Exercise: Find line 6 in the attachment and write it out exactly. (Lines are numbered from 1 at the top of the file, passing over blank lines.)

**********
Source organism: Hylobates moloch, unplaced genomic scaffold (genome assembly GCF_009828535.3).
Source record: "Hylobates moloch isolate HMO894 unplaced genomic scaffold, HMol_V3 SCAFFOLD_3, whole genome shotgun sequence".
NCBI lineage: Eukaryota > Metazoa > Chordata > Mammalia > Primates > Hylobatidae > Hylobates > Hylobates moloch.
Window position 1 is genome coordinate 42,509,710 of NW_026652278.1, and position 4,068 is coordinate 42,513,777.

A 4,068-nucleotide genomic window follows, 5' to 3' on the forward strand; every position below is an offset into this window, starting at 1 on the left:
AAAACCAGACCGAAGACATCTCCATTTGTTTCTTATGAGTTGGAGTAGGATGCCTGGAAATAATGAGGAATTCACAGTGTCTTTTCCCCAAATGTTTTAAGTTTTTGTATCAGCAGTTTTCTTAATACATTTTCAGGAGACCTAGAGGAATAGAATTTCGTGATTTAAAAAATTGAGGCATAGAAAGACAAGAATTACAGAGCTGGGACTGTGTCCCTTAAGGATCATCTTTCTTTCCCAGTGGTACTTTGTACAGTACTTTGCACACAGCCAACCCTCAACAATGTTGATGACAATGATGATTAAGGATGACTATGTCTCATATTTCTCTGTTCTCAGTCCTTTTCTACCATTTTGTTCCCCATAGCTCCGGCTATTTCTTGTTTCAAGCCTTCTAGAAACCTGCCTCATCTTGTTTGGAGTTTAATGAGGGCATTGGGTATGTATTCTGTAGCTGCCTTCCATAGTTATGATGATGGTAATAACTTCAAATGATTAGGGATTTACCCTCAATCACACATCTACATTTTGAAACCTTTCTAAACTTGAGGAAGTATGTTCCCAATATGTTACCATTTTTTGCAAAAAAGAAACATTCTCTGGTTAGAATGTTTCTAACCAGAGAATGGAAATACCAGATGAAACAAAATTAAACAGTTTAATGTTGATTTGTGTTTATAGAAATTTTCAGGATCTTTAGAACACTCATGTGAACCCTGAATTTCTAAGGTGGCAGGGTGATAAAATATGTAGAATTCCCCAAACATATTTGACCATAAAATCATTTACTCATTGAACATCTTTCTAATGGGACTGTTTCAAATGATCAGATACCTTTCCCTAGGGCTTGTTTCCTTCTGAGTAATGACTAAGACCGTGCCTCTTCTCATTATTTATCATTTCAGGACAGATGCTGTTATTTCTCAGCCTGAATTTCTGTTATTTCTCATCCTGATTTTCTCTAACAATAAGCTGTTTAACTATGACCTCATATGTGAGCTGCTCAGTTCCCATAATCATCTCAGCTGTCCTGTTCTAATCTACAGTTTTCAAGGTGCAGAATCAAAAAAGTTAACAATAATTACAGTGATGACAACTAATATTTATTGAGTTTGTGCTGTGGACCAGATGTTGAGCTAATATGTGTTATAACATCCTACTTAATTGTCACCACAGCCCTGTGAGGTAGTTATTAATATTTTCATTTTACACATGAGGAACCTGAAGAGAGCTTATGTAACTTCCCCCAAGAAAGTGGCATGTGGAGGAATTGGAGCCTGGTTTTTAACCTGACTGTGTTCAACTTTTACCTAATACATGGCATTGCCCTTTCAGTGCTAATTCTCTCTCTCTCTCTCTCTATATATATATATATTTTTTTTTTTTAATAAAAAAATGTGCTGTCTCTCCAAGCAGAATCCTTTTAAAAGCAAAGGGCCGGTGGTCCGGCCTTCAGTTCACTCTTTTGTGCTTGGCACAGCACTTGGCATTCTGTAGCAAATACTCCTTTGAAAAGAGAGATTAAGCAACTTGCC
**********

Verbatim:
AAAACCAGACCGAAGACATCTCCATTTGTTTCTTATGAGTTGGAGTAGGATGCCTGGAAATAATGAGGAATTCACAGTGTCTTTTCCCCAAATGTTTTAAGTTTTTGTATCAGCAGTTTTCTTAATACATTTTCAGGAGACCTAGAGGAATAGAATTTCGTGATTTAAAAAATTGAGGCATAGAAAGACAAGAATTACAGAGCTGGGACTGTGTCCCTTAAGGATCATCTTTCTTTCCCAGTGGTACTTTGTACAGTACTTTGCACACAGCCAACCCTCAACAATGTTGATGACAATGATGATTAAGGATGACTATGTCTCATATTTCTCTGTTCTCAGTCCTTTTCTACCATTTTGTTCCCCATAGCTCCGGCTATTTCTTGTTTCAAGCCTTCTAGAAACCTGCCTCATCTTGTTTGGAGTTTAATGAGGGCATTGGGTATGTATTCTGTAGCTGCCTTCCATAGTTATGATGATGGTAATAACTTCAAATGATTAGGGATTTACCCTCAATCACACATCTACATTTTGAAACCTTTCTAAACTTGAGGAAGTATGTTCCCAATATGTTACCATTTTTTGCAAAAAAGAAACATTCTCTGGTTAGAATGTTTCTAACCAGAGAATGGAAATACCAGATGAAACAAAATTAAACAGTTTAATGTTGATTTGTGTTTATAGAAATTTTCAGGATCTTTAGAACACTCATGTGAACCCTGAATTTCTAAGGTGGCAGGGTGATAAAATATGTAGAATTCCCCAAACATATTTGACCATAAAATCATTTACTCATTGAACATCTTTCTAATGGGACTGTTTCAAATGATCAGATACCTTTCCCTAGGGCTTGTTTCCTTCTGAGTAATGACTAAGACCGTGCCTCTTCTCATTATTTATCATTTCAGGACAGATGCTGTTATTTCTCAGCCTGAATTTCTGTTATTTCTCATCCTGATTTTCTCTAACAATAAGCTGTTTAACTATGACCTCATATGTGAGCTGCTCAGTTCCCATAATCATCTCAGCTGTCCTGTTCTAATCTACAGTTTTCAAGGTGCAGAATCAAAAAAGTTAACAATAATTACAGTGATGACAACTAATATTTATTGAGTTTGTGCTGTGGACCAGATGTTGAGCTAATATGTGTTATAACATCCTACTTAATTGTCACCACAGCCCTGTGAGGTAGTTATTAATATTTTCATTTTACACATGAGGAACCTGAAGAGAGCTTATGTAACTTCCCCCAAGAAAGTGGCATGTGGAGGAATTGGAGCCTGGTTTTTAACCTGACTGTGTTCAACTTTTACCTAATACATGGCATTGCCCTTTCAGTGCTAATTCTCTCTCTCTCTCTCTCTATATATATATATATTTTTTTTTTTTAATAAAAAAATGTGCTGTCTCTCCAAGCAGAATCCTTTTAAAAGCAAAGGGCCGGTGGTCCGGCCTTCAGTTCACTCTTTTGTGCTTGGCACAGCACTTGGCATTCTGTAGCAAATACTCCTTTGAAAAGAGAGATTAAGCAACTTGCC